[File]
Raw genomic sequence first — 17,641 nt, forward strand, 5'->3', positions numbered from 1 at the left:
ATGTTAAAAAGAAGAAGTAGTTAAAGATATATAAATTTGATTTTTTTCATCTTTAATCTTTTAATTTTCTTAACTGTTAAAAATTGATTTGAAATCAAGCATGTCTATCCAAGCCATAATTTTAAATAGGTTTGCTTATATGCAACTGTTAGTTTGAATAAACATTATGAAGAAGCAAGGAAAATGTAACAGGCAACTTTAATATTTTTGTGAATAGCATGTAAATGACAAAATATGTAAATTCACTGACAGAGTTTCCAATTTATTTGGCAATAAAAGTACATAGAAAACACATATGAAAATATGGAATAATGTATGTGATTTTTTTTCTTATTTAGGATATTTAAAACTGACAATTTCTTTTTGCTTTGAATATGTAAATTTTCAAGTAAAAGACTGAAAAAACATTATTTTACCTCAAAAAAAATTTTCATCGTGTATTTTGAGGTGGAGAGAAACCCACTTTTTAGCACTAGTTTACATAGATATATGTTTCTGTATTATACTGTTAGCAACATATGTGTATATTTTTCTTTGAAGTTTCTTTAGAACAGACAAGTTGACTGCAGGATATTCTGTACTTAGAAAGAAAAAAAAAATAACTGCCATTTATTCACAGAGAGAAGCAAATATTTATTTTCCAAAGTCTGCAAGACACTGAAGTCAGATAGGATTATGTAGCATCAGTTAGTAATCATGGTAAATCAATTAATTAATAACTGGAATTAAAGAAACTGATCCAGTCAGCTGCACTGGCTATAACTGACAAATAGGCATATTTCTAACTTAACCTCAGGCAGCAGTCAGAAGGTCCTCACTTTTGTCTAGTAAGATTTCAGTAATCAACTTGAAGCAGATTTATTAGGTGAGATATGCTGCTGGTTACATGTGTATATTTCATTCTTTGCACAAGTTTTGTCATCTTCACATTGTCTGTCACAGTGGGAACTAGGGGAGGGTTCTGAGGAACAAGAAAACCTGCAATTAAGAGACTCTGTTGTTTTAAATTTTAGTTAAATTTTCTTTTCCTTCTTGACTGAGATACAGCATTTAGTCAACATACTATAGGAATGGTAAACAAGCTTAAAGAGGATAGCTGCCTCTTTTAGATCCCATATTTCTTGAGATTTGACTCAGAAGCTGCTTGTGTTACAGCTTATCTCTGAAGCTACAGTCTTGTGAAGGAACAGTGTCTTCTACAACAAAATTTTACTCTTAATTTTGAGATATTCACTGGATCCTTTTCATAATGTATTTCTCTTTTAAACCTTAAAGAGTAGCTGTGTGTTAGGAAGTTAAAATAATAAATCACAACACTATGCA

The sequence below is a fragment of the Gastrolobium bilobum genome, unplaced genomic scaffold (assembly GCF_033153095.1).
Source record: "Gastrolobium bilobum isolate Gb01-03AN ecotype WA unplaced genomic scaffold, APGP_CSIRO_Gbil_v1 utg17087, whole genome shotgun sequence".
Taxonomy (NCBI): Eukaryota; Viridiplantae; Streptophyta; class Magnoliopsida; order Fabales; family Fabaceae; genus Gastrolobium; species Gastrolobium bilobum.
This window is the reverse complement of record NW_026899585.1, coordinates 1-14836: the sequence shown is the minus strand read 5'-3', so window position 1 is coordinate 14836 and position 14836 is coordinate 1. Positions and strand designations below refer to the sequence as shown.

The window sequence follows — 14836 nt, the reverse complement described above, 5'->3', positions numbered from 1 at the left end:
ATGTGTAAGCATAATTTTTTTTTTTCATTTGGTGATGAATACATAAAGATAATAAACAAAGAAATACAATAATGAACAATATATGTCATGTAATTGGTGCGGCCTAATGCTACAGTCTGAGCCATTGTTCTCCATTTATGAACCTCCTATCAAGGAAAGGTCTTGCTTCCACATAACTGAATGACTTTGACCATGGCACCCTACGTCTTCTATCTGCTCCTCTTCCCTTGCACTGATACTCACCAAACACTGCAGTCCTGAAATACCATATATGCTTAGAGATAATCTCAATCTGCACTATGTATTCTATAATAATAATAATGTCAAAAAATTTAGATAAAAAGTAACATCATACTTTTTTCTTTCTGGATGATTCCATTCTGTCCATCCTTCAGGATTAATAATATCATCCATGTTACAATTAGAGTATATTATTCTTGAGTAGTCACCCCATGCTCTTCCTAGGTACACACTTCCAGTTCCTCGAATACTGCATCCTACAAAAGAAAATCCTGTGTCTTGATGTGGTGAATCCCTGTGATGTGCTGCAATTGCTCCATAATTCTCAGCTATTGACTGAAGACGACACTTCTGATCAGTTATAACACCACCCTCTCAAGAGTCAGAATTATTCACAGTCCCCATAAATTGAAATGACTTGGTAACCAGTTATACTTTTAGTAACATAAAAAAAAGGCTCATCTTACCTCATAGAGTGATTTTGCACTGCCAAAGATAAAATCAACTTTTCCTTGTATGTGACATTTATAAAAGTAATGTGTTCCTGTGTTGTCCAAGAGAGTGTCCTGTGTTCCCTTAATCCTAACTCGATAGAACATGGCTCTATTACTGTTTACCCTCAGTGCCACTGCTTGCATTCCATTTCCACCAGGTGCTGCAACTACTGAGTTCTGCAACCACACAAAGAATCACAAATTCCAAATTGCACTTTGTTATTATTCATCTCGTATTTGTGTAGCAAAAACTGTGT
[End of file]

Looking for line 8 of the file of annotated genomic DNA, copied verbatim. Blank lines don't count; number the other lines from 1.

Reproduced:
ATGTGTAAGCATAATTTTTTTTTTTCATTTGGTGATGAATACATAAAGATAATAAACAAAGAAATACAATAATGAACAATATATGTCATGTAATTGGTGCGGCCTAATGCTACAGTCTGAGCCATTGTTCTCCATTTATGAACCTCCTATCAAGGAAAGGTCTTGCTTCCACATAACTGAATGACTTTGACCATGGCACCCTACGTCTTCTATCTGCTCCTCTTCCCTTGCACTGATACTCACCAAACACTGCAGTCCTGAAATACCATATATGCTTAGAGATAATCTCAATCTGCACTATGTATTCTATAATAATAATAATGTCAAAAAATTTAGATAAAAAGTAACATCATACTTTTTTCTTTCTGGATGATTCCATTCTGTCCATCCTTCAGGATTAATAATATCATCCATGTTACAATTAGAGTATATTATTCTTGAGTAGTCACCCCATGCTCTTCCTAGGTACACACTTCCAGTTCCTCGAATACTGCATCCTACAAAAGAAAATCCTGTGTCTTGATGTGGTGAATCCCTGTGATGTGCTGCAATTGCTCCATAATTCTCAGCTATTGACTGAAGACGACACTTCTGATCAGTTATAACACCACCCTCTCAAGAGTCAGAATTATTCACAGTCCCCATAAATTGAAATGACTTGGTAACCAGTTATACTTTTAGTAACATAAAAAAAAGGCTCATCTTACCTCATAGAGTGATTTTGCACTGCCAAAGATAAAATCAACTTTTCCTTGTATGTGACATTTATAAAAGTAATGTGTTCCTGTGTTGTCCAAGAGAGTGTCCTGTGTTCCCTTAATCCTAACTCGATAGAACATGGCTCTATTACTGTTTACCCTCAGTGCCACTGCTTGCATTCCATTTCCACCAGGTGCTGCAACTACTGAGTTCTGCAACCACACAAAGAATCACAAATTCCAAATTGCACTTTGTTATTATTCATCTCGTATTTGTGTAGCAAAAACTGTGT